On our honeymoon, Chip and I traveled to St. Martin in the French West Indies. It is an absolutely beautiful, mountainous island, half of it owned by France and half by Holland. Juliana International Airport is on the Dutch side. The fuel oil is on the French side. When they have a disagreement, the borders are secured. Aircraft cannot fly in or out, due to lack of fuel. The disputes do not last very long.

We soon learned that Orient Beach was the most popular. One half allowed nude bathing and one half did not. Nudity was not for me. I was laying on a chaise lounge reading a book. Chip always had ants in his pants, so he went for a walk. He came running back, very excited. “‘I found this great bathing suit I want to buy you. Come and see it.” The sale booths were on the beach.
It was a very small, thong bikini made of chamois cloth with Indian beads hanging off the front bottom. The French saleswoman was wearing one sans top. I asked where I could try it on. She told me, “Right here.” I was shocked. She looked at me and said “Oh, you modest Americans.”

She gave Chip the end of a large beach towel to hold, and she held the other side. A curious crowd gathered. When they dropped the towel, the guys loved it. All the men purchased one for their wife or girlfriend. I would guess that she just about sold out.
Chip was very happy with the situation. The suit was the most uncomfortable thing I ever had on my body. I wore it for about half an hour and went to the ladies room and changed back to my one piece which, although also sexy, was much more comfortable. Chip was not very happy with my decision. I think that holding the towel up made it more alluring. Sort of like Gypsy Rose Lee with the feather wand.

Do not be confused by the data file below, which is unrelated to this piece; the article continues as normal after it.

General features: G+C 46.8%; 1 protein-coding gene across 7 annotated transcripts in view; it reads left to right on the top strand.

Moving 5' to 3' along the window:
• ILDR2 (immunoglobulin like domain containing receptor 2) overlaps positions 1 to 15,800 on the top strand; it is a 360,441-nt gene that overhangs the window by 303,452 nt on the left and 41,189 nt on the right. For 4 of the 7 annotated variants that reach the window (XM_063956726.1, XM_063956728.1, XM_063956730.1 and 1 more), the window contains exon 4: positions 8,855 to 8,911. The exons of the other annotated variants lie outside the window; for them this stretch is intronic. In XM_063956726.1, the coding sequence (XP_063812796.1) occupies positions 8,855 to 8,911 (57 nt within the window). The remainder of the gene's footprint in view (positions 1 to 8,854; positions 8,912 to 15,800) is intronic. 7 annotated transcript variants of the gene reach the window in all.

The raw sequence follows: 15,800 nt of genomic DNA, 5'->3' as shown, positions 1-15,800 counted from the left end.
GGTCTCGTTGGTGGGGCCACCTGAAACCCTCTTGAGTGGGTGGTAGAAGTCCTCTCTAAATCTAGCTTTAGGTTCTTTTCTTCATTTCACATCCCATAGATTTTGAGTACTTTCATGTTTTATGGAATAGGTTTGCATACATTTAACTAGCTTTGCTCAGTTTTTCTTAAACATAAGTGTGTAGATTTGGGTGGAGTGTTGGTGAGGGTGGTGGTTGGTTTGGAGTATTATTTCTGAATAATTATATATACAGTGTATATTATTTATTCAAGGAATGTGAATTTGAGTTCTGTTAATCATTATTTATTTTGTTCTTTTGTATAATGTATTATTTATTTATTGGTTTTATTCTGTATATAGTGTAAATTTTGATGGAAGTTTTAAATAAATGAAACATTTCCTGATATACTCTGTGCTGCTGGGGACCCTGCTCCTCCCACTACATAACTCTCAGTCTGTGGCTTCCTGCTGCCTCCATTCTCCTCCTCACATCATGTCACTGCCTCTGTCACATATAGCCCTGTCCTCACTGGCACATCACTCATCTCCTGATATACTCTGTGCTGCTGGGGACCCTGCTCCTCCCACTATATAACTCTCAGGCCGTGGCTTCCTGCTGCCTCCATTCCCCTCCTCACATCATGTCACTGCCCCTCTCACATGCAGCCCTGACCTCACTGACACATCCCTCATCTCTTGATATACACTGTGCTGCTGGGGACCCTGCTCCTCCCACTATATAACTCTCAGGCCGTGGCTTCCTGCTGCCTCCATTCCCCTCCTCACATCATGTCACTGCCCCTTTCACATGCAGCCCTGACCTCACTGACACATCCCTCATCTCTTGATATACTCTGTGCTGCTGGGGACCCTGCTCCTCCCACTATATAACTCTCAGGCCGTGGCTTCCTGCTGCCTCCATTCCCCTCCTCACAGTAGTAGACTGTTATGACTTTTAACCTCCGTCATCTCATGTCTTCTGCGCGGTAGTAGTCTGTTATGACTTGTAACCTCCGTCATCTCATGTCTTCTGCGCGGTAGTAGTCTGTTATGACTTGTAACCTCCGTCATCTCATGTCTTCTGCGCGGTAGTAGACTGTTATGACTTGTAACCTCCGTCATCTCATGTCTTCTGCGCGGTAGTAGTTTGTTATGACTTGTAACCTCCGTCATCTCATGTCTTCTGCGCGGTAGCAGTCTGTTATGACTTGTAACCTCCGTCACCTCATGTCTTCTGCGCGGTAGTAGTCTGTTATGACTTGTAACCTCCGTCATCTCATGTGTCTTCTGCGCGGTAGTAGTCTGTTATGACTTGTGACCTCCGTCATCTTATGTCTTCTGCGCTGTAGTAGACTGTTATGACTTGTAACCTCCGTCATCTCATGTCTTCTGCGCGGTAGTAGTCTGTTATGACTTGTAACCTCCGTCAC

We left the beach later in the day and went to our hotel, showered and dressed. At happy hour, while we were sipping our drinks, a guy yelled out from the other side, “Hey, that’s the girl from Orient Beach in that bathing suit.”
Chip raised his glass and said, “Sure is.”

Orient Beach sans Mary Ann. Sorry

Valentine’s Day was a few nights later. We dined at a five-star restaurant on the French side to celebrate. A well-dressed gentleman approached our table, “Aren’t you the girl on Orient Beach in that bikini a few days ago.” Again Chip chirped in, “Sure was.”

Another evening, we were in one of the casinos, and the same thing happened. I was embarrassed, but Chip was as proud as punch. Finally, after a wonderful week we had to head home.
We were standing in line at the airport waiting to check in. I was in a jacket and jeans, and a man’s voice bellowed from about five rows over and yelled, “That’s the girl from Orient Beach in that bikini.” Again good old Chip chirped in, “Sure is.”

I was embarrassed but flattered at the same time. I was 40 years old. Never before nor since has anything like that occurred.


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